Researchers at the University of California, San Diego School of Medicine, the National Institutes of Health (NIH) and the Mayo Clinic have published promising results of a clinical study using an experimental anti-fibrotic and anti-inflammatory drug called pirfenidone to treat patients with diabetic nephropathy.
Diabetic nephropathy remains the leading cause of end-stage kidney disease (ESKD) in the United States. It is a common complication of diabetes, in which kidney cells are damaged as a result of high blood sugar levels.
The dramatic finding of this exploratory study is that an appropriate dose of pirfenidone not only halted decline but actually improved kidney function in these patients.
The principal damaging process is called fibrosis, or scarring, damages tiny blood vessels in the glomerulus, structures that filter and remove waste from the blood, and in between tubular cells.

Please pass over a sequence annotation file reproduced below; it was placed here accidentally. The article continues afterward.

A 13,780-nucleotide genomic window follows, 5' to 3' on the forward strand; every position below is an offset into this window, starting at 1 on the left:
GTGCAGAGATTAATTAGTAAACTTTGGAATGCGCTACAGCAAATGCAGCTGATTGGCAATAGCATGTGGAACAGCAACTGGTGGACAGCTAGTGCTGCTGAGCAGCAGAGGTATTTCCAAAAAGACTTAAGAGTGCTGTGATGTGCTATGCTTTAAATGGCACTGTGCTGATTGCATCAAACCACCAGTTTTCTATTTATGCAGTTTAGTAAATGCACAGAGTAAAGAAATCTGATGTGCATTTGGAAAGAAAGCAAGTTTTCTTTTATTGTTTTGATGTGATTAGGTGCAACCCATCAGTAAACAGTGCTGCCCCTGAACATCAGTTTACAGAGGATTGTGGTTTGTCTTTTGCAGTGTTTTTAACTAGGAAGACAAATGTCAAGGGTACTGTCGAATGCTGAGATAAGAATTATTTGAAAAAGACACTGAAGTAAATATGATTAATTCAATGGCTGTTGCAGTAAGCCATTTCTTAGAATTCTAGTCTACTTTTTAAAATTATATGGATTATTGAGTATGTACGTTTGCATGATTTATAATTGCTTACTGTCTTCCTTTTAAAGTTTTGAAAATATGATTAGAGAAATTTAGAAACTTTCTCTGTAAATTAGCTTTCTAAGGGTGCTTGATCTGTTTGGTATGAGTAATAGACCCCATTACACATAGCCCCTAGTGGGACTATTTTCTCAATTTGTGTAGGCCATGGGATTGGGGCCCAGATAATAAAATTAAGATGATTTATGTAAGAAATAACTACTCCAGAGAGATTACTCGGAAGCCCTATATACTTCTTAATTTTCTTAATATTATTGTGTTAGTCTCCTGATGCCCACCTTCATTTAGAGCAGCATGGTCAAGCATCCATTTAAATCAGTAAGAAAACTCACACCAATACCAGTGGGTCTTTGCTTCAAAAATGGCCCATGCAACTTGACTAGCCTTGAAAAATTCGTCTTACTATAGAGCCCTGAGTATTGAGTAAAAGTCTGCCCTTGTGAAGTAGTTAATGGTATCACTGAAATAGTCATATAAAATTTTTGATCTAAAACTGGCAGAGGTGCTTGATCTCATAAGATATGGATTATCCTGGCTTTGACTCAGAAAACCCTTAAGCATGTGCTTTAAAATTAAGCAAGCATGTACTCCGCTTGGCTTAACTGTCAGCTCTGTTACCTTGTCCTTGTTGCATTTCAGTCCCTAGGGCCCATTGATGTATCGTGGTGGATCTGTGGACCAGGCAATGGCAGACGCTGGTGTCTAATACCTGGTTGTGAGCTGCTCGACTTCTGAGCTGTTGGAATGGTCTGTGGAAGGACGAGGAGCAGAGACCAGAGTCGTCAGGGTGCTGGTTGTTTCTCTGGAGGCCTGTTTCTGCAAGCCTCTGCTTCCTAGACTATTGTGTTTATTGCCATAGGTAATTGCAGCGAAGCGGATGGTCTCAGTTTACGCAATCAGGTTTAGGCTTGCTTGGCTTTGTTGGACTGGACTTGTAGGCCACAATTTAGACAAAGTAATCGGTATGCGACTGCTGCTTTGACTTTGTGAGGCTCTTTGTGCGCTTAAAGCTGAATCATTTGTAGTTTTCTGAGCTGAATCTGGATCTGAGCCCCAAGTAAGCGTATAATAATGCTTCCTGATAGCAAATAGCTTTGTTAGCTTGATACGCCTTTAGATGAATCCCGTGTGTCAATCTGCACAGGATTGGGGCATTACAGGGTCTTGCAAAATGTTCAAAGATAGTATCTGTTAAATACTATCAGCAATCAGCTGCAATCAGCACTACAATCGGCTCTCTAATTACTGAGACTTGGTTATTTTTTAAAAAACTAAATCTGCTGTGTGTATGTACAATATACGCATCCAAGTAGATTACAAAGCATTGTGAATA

Transforming growth factor beta (TGF-β) is a protein that controls many cellular functions, including extracellular matrix accumulation. TGF-β is stimulated in the diabetic kidney due to uncontrolled blood sugar and elevated blood pressure and can promote renal fibrosis.
Image of Diabetic Nephropathy
To date, therapies for diabetic nephropathy have been limited to drugs that improve blood pressure or control blood sugar levels, instead, pirfenidone seems to work by blocking TGF-β; in effect, shutting down the growth factors that cause renal fibrosis.
The UCSD researchers previously observed a very dramatic benefit in a mouse model of diabetic kidney disease, in a study published in JASN two years ago. The animal studies showed improvement in matrix accumulation at gene and protein levels with just four weeks of treatment.
Larger trials are required to pass the benefits to the patients.